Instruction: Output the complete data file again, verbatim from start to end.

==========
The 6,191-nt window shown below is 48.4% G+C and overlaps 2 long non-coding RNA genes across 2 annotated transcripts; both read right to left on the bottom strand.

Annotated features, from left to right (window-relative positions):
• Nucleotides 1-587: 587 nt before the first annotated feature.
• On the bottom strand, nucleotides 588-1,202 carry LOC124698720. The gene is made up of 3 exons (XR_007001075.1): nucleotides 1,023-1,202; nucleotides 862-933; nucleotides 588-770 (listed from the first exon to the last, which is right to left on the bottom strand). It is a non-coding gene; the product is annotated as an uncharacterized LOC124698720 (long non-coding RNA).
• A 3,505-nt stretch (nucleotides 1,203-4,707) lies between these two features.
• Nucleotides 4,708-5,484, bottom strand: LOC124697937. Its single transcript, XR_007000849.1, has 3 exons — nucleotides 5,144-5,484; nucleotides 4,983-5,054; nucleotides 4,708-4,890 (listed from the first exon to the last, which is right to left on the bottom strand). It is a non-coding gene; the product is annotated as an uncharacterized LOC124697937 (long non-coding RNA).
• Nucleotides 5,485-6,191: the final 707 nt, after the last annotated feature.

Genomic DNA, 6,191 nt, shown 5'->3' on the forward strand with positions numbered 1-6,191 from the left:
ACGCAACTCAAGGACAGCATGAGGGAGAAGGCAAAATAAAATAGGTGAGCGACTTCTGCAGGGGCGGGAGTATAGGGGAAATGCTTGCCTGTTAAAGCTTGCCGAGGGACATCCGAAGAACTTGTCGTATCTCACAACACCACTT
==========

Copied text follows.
The 6,191-nt window shown below is 48.4% G+C and overlaps 2 long non-coding RNA genes across 2 annotated transcripts; both read right to left on the bottom strand.

Annotated features, from left to right (window-relative positions):
• Nucleotides 1-587: 587 nt before the first annotated feature.
• On the bottom strand, nucleotides 588-1,202 carry LOC124698720. The gene is made up of 3 exons (XR_007001075.1): nucleotides 1,023-1,202; nucleotides 862-933; nucleotides 588-770 (listed from the first exon to the last, which is right to left on the bottom strand). It is a non-coding gene; the product is annotated as an uncharacterized LOC124698720 (long non-coding RNA).
• A 3,505-nt stretch (nucleotides 1,203-4,707) lies between these two features.
• Nucleotides 4,708-5,484, bottom strand: LOC124697937. Its single transcript, XR_007000849.1, has 3 exons — nucleotides 5,144-5,484; nucleotides 4,983-5,054; nucleotides 4,708-4,890 (listed from the first exon to the last, which is right to left on the bottom strand). It is a non-coding gene; the product is annotated as an uncharacterized LOC124697937 (long non-coding RNA).
• Nucleotides 5,485-6,191: the final 707 nt, after the last annotated feature.

Genomic DNA, 6,191 nt, shown 5'->3' on the forward strand with positions numbered 1-6,191 from the left:
ACGCAACTCAAGGACAGCATGAGGGAGAAGGCAAAATAAAATAGGTGAGCGACTTCTGCAGGGGCGGGAGTATAGGGGAAATGCTTGCCTGTTAAAGCTTGCCGAGGGACATCCGAAGAACTTGTCGTATCTCACAACACCACTT